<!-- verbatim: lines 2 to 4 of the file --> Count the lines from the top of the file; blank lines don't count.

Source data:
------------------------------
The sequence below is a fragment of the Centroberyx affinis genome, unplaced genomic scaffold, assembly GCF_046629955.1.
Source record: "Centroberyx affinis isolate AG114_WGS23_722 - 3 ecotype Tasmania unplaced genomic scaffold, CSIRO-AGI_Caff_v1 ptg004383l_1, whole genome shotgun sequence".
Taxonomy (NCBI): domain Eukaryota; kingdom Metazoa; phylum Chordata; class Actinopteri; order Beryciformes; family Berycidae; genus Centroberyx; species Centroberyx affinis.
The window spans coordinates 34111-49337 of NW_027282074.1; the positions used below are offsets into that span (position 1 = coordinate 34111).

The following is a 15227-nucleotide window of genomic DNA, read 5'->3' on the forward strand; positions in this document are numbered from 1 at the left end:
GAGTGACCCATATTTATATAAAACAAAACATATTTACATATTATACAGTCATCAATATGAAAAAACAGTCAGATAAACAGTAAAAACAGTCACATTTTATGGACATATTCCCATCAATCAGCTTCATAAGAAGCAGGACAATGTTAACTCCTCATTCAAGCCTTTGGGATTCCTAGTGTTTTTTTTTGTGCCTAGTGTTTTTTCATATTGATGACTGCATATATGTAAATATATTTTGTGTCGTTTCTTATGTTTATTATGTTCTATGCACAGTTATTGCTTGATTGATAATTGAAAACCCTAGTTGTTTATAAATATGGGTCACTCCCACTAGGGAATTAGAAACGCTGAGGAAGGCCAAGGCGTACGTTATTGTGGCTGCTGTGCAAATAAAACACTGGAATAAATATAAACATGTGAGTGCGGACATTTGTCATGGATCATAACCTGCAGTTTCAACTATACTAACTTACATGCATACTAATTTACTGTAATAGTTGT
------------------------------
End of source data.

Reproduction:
Source record: "Centroberyx affinis isolate AG114_WGS23_722 - 3 ecotype Tasmania unplaced genomic scaffold, CSIRO-AGI_Caff_v1 ptg004383l_1, whole genome shotgun sequence".
Taxonomy (NCBI): domain Eukaryota; kingdom Metazoa; phylum Chordata; class Actinopteri; order Beryciformes; family Berycidae; genus Centroberyx; species Centroberyx affinis.
The window spans coordinates 34111-49337 of NW_027282074.1; the positions used below are offsets into that span (position 1 = coordinate 34111).